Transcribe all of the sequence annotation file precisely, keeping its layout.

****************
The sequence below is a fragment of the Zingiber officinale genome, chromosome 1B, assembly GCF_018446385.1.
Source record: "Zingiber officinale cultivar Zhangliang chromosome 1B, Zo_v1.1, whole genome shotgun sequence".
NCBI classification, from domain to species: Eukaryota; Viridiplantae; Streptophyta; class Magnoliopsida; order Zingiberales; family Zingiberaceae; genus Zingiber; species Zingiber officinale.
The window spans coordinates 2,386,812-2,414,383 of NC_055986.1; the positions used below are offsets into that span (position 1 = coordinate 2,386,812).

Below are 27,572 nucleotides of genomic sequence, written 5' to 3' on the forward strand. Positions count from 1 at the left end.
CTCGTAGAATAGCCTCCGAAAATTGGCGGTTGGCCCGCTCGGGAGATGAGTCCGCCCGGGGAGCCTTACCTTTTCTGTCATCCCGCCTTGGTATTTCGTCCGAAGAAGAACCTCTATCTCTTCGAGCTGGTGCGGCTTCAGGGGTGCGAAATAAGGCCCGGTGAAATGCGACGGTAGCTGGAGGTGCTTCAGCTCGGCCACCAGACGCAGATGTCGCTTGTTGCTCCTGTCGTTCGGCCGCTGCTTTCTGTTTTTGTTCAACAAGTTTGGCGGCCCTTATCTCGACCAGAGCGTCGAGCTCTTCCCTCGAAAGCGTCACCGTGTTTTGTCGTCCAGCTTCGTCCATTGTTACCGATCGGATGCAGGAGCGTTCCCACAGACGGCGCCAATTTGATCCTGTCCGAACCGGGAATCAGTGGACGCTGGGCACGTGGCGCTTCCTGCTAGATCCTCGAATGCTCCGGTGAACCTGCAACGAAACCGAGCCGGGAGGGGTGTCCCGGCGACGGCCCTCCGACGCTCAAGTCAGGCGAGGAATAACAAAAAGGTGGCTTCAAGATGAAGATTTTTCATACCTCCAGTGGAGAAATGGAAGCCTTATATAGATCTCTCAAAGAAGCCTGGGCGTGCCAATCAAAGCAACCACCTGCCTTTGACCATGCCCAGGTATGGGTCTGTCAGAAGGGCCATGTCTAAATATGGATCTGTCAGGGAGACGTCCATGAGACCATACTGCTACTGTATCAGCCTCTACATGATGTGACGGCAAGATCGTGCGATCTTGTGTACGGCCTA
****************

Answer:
The sequence below is a fragment of the Zingiber officinale genome, chromosome 1B, assembly GCF_018446385.1.
Source record: "Zingiber officinale cultivar Zhangliang chromosome 1B, Zo_v1.1, whole genome shotgun sequence".
NCBI classification, from domain to species: Eukaryota; Viridiplantae; Streptophyta; class Magnoliopsida; order Zingiberales; family Zingiberaceae; genus Zingiber; species Zingiber officinale.
The window spans coordinates 2,386,812-2,414,383 of NC_055986.1; the positions used below are offsets into that span (position 1 = coordinate 2,386,812).

Below are 27,572 nucleotides of genomic sequence, written 5' to 3' on the forward strand. Positions count from 1 at the left end.
CTCGTAGAATAGCCTCCGAAAATTGGCGGTTGGCCCGCTCGGGAGATGAGTCCGCCCGGGGAGCCTTACCTTTTCTGTCATCCCGCCTTGGTATTTCGTCCGAAGAAGAACCTCTATCTCTTCGAGCTGGTGCGGCTTCAGGGGTGCGAAATAAGGCCCGGTGAAATGCGACGGTAGCTGGAGGTGCTTCAGCTCGGCCACCAGACGCAGATGTCGCTTGTTGCTCCTGTCGTTCGGCCGCTGCTTTCTGTTTTTGTTCAACAAGTTTGGCGGCCCTTATCTCGACCAGAGCGTCGAGCTCTTCCCTCGAAAGCGTCACCGTGTTTTGTCGTCCAGCTTCGTCCATTGTTACCGATCGGATGCAGGAGCGTTCCCACAGACGGCGCCAATTTGATCCTGTCCGAACCGGGAATCAGTGGACGCTGGGCACGTGGCGCTTCCTGCTAGATCCTCGAATGCTCCGGTGAACCTGCAACGAAACCGAGCCGGGAGGGGTGTCCCGGCGACGGCCCTCCGACGCTCAAGTCAGGCGAGGAATAACAAAAAGGTGGCTTCAAGATGAAGATTTTTCATACCTCCAGTGGAGAAATGGAAGCCTTATATAGATCTCTCAAAGAAGCCTGGGCGTGCCAATCAAAGCAACCACCTGCCTTTGACCATGCCCAGGTATGGGTCTGTCAGAAGGGCCATGTCTAAATATGGATCTGTCAGGGAGACGTCCATGAGACCATACTGCTACTGTATCAGCCTCTACATGATGTGACGGCAAGATCGTGCGATCTTGTGTACGGCCTA